Cardiac Considerations for Modern Multiple Myeloma Therapies


Multiple myeloma is characterized by an uncontrolled proliferation of clonal plasma cells in the bone marrow. It represents 10% of hematological malignancies and is second most common after non-Hodgkin's lymphoma. Common presenting features include hypercalcemia, renal insufficiency, anemia, and lytic bone lesions. The median age of diagnosis is 69 years and is therefore a disease in older people. Due to the development of modern therapies and routine use of autologous hematopoietic cell transplantation, the median survival has improved to 5-7 years, with many patients living greater than 10 years.1 Over the past year, in fact, there were four new drugs (daratumumab, elotuzumab, ixazomib, and panobinostat) approved for treatment of relapsed and/or refractory multiple myeloma.

There are many cardiovascular (CV) considerations for patients with multiple myeloma because this population has a high prevalence of pre-existing CV comorbidities and can have increased cardiac risks from the disease burden of multiple myeloma and the treatments administered.2 For example, patients with multiple myeloma can develop chronic kidney disease or concurrent light chain amyloidosis, processes that may increase the risk of cardiac events. Weekly dexamethasone is routinely used as part of multiple myeloma treatment, and with it comes CV complications (e.g., hypertension and steroid-induced diabetes mellitus) (Table 1). Finally, due to the development of modern therapies for myeloma, patients are living longer and thus require a comprehensive longitudinal approach to managing their CV health.

Table 1: Potential CV Risk Factors in Patients With Multiple Myeloma

Coronary Artery Disease Risk Factors


Family history (first degree relative: male <55  years old or female <65 years old)




Sedentary lifestyle

Diabetes mellitus


Coronary Heart Disease Risk Equivalents

Non-coronary atherosclerotic disease

Chronic kidney disease


Myeloma-Specific Cardiac Risk Factors

Prior anthracycline exposure

Prior stem cell treatment

Heavily pretreated (having received many prior lines of chemotherapy)

Concurrent cardiac amyloid light-chain amyloidosis

Concurrent dexamethasone treatment

Management of Multiple Myeloma

One of the first considerations in managing patients with multiple myeloma is to determine if the patient is eligible for autologous hematopoietic cell transplantation. If institutional criteria are met (typically determined by age, renal function, and comorbidities), then standard treatment is induction chemotherapy with a combination of a proteasome inhibitor (e.g., bortezomib or carfilzomib), immunomodulatory agent (e.g., thalidomide, lenalidomide, or pomalidomide), and glucocorticosteroid (dexamethasone). The most common initial therapy choices are bortezomib + lenalidomide + dexamethasone or cyclophosphamide + bortezomib + dexamethasone. Induction therapy is given 4-6 cycles followed by autologous hematopoietic cell transplantation. Thereafter, many patients receive post-transplant therapy (also called consolidation or maintenance therapy). In patients not eligible for autologous hematopoietic cell transplantation, a prolonged course of initial chemotherapy with a doublet (bortezomib + dexamethasone or lenalidomide + dexamethasone) or triplet (bortezomib + lenalidomide + dexamethasone or cyclophosphamide + bortezomib + dexamethasone) is typically administered (Figure 1).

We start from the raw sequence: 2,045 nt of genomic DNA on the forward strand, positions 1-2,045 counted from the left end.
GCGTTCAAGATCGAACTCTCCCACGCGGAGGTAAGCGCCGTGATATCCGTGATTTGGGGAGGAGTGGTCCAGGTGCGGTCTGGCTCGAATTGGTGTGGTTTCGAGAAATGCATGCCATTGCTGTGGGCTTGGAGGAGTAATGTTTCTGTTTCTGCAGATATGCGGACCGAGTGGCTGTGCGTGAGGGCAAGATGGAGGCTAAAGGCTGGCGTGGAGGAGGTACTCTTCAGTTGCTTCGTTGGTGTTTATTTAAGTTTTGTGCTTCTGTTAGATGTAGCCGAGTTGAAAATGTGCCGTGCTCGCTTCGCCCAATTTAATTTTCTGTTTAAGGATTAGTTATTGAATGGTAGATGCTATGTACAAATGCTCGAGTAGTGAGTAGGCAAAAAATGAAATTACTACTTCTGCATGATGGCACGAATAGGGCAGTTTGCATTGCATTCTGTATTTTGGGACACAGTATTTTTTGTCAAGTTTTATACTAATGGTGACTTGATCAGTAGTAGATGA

Figure 1

Figure 1
CyBorD: cyclophosphamide, bortezomib, dexamethasone; RD: lenalidomide, dexamethasone; VD: bortezomib, dexamethasone; VRD: bortezomib, lenalidomide, dexamethasone.

Myeloma Therapies With Known CV Risks

Therapies for multiple myeloma are extremely effective, with overall response rates approaching 100% with initial therapy.3 In general, treatments are well tolerated but do carry some specific CV-related complications.

Immunomodulatory Agents

Patients with multiple myeloma have increased mortality secondary to both arterial and venous thrombosis.4,5 Immunomodulatory agents are known to increase the risk of venous thromboembolic disease particularly when combined with dexamethasone or other chemotherapy.6 Notably, arterial thromboembolic events have also been reported with immunomodulatory agents, and lenalidomide and pomalidomide each carry a black box warning for increased risk of myocardial infarction and stroke. The detailed mechanism by which immunomodulatory agents lead to increased thromboembolic events is not established at this time. Anticoagulation is necessary in these patients unless a specific contraindication exists. The current recommendation of the International Myeloma Working Group is that patients with multiple myeloma receiving immunomodulatory agent therapy should be anticoagulated based on how high the perceived risks for thrombosis are estimated.7 For low-risk patients with ≤1 risk factor, daily aspirin is recommended. For high-risk patients with ≥2 risk factors, prophylactic low-molecular-weight heparin or therapeutic warfarin for 4-6 months is recommended and then reassessed based on ongoing risk (Figure 2). The role of newer oral anticoagulants including factor Xa inhibitors and direct thrombin inhibitors is unknown at this time.